Theresa May has suffered three Brexit defeats in the Commons as she set out to sell her EU deal to sceptical MPs.
|AIWA! NO!|Britain’s Parliament has dealt Prime Minister Theresa May’s government two major blows even before lawmakers launched five days of debate that will conclude with a vote on May’s Brexit deal with the EU.
Ministers have agreed to publish the government’s full legal advice on the deal after MPs found them in contempt of Parliament for issuing a summary.
And MPs backed calls for the Commons to have a direct say in what happens if the PM’s deal is rejected next Tuesday.
Mrs May said MPs had a duty to deliver on the 2016 Brexit vote and the deal on offer was an “honourable compromise”.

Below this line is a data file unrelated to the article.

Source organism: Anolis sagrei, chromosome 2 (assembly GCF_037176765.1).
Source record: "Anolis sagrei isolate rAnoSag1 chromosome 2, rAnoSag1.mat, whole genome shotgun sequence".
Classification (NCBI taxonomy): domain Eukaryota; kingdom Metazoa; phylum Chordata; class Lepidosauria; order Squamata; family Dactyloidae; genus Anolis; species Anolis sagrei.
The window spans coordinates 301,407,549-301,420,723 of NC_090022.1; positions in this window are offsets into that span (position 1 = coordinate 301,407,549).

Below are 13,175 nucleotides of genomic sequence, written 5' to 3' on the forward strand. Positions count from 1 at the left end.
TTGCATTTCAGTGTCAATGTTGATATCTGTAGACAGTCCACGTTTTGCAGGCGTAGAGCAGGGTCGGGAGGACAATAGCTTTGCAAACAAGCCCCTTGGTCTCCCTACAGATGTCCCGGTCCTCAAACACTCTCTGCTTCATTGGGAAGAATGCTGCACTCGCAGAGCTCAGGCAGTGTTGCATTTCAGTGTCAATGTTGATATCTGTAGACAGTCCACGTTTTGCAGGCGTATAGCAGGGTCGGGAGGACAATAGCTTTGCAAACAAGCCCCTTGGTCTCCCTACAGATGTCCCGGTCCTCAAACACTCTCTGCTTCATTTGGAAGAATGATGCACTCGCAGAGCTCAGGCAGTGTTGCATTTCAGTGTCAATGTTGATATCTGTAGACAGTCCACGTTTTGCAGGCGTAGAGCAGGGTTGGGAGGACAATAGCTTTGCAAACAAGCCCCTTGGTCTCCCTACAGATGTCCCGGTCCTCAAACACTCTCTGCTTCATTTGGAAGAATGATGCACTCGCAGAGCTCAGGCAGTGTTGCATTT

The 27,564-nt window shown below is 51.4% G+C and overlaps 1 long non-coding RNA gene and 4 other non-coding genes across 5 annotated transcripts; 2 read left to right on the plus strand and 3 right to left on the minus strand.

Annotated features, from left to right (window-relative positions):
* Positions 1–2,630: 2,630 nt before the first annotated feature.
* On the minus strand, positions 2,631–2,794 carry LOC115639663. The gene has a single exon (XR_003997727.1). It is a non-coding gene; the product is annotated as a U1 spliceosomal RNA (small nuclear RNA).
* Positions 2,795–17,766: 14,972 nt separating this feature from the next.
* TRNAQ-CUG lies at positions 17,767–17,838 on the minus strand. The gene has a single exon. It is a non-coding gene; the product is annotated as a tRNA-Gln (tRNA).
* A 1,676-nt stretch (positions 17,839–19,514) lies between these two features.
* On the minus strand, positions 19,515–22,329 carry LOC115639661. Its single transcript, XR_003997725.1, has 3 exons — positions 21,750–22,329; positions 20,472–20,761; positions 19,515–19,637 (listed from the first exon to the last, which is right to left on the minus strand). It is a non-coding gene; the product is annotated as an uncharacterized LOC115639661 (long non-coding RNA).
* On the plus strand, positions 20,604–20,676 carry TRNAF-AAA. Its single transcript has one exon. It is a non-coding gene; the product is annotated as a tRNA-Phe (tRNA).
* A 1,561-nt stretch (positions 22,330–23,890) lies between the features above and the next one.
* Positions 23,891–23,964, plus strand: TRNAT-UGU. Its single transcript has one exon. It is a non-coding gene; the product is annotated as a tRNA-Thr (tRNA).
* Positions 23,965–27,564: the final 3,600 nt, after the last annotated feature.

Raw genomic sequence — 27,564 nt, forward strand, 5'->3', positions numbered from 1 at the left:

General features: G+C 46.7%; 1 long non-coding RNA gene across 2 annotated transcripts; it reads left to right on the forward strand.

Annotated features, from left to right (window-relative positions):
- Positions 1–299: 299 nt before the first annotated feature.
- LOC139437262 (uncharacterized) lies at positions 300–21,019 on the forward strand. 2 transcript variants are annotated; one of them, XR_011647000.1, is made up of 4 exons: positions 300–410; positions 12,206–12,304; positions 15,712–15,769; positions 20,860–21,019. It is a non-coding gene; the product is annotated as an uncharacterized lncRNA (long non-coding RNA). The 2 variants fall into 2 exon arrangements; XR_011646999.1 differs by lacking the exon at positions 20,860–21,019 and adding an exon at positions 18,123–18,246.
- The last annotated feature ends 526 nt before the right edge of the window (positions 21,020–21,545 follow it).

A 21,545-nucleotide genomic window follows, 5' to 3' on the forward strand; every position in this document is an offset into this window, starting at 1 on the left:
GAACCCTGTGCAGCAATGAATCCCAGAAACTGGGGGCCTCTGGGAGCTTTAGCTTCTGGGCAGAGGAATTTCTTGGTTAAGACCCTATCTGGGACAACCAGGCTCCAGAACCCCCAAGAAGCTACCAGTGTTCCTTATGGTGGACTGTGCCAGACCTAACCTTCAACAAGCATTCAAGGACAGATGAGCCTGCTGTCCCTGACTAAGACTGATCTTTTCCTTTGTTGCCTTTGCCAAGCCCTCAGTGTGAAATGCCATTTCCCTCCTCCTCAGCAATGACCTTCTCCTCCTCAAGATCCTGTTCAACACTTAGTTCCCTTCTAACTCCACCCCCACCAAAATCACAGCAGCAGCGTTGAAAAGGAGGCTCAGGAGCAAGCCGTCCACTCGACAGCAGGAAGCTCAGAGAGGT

She was addressing the Commons at the start of a five-day debate on her proposed agreement on the terms of the UK’s withdrawal and future relations with the EU.
The agreement has been endorsed by EU leaders but must also be backed by the UK Parliament if it is to come into force. MPs will decide whether to reject or accept it on Tuesday 11 December.
Mrs May said Brexit divisions had become “corrosive” to UK politics and the public believed the issue had “gone on long enough” and must be resolved.
In other Brexit-related developments:
- Former UKIP leader Nigel Farage has quit the party in protest at its direction
- The BBC said it had been unable to agree a format for a televised Brexit debate between Theresa May and Jeremy Corbyn following discussions with the parties
- The pound briefly fell to 18-month lows after the government lost the contempt vote
- Former Bank of England Governor Mervyn King likens Brexit deal to appeasement